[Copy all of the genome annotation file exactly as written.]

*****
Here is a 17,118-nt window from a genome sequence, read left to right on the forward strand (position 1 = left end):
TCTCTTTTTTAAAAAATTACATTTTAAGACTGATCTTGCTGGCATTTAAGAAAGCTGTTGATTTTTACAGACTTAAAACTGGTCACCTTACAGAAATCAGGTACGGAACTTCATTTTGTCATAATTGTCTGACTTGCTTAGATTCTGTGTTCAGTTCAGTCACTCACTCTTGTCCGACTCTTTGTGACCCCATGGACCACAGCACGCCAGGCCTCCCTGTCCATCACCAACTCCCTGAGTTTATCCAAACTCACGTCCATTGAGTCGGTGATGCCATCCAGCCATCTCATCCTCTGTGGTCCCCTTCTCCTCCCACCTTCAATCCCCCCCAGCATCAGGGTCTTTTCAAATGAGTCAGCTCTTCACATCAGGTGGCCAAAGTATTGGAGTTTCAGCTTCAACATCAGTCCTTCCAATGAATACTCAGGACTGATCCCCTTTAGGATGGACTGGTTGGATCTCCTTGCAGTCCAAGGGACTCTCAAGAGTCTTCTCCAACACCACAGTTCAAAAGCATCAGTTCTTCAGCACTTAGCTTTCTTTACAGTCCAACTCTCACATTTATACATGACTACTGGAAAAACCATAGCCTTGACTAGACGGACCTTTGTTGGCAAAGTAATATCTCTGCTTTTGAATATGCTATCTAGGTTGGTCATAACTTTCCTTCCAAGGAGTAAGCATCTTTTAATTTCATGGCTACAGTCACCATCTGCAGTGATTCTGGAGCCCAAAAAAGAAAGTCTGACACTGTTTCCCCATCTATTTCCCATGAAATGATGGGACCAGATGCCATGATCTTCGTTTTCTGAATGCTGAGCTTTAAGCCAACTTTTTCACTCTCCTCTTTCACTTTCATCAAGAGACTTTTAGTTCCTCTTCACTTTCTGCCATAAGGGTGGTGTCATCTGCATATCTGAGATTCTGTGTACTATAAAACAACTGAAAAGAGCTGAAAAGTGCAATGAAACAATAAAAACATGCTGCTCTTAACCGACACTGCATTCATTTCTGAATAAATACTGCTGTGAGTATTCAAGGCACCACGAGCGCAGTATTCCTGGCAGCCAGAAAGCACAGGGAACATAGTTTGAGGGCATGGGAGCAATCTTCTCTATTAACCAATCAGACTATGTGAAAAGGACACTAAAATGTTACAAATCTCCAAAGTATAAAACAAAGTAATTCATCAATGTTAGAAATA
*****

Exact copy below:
Here is a 17,118-nt window from a genome sequence, read left to right on the forward strand (position 1 = left end):
TCTCTTTTTTAAAAAATTACATTTTAAGACTGATCTTGCTGGCATTTAAGAAAGCTGTTGATTTTTACAGACTTAAAACTGGTCACCTTACAGAAATCAGGTACGGAACTTCATTTTGTCATAATTGTCTGACTTGCTTAGATTCTGTGTTCAGTTCAGTCACTCACTCTTGTCCGACTCTTTGTGACCCCATGGACCACAGCACGCCAGGCCTCCCTGTCCATCACCAACTCCCTGAGTTTATCCAAACTCACGTCCATTGAGTCGGTGATGCCATCCAGCCATCTCATCCTCTGTGGTCCCCTTCTCCTCCCACCTTCAATCCCCCCCAGCATCAGGGTCTTTTCAAATGAGTCAGCTCTTCACATCAGGTGGCCAAAGTATTGGAGTTTCAGCTTCAACATCAGTCCTTCCAATGAATACTCAGGACTGATCCCCTTTAGGATGGACTGGTTGGATCTCCTTGCAGTCCAAGGGACTCTCAAGAGTCTTCTCCAACACCACAGTTCAAAAGCATCAGTTCTTCAGCACTTAGCTTTCTTTACAGTCCAACTCTCACATTTATACATGACTACTGGAAAAACCATAGCCTTGACTAGACGGACCTTTGTTGGCAAAGTAATATCTCTGCTTTTGAATATGCTATCTAGGTTGGTCATAACTTTCCTTCCAAGGAGTAAGCATCTTTTAATTTCATGGCTACAGTCACCATCTGCAGTGATTCTGGAGCCCAAAAAAGAAAGTCTGACACTGTTTCCCCATCTATTTCCCATGAAATGATGGGACCAGATGCCATGATCTTCGTTTTCTGAATGCTGAGCTTTAAGCCAACTTTTTCACTCTCCTCTTTCACTTTCATCAAGAGACTTTTAGTTCCTCTTCACTTTCTGCCATAAGGGTGGTGTCATCTGCATATCTGAGATTCTGTGTACTATAAAACAACTGAAAAGAGCTGAAAAGTGCAATGAAACAATAAAAACATGCTGCTCTTAACCGACACTGCATTCATTTCTGAATAAATACTGCTGTGAGTATTCAAGGCACCACGAGCGCAGTATTCCTGGCAGCCAGAAAGCACAGGGAACATAGTTTGAGGGCATGGGAGCAATCTTCTCTATTAACCAATCAGACTATGTGAAAAGGACACTAAAATGTTACAAATCTCCAAAGTATAAAACAAAGTAATTCATCAATGTTAGAAATA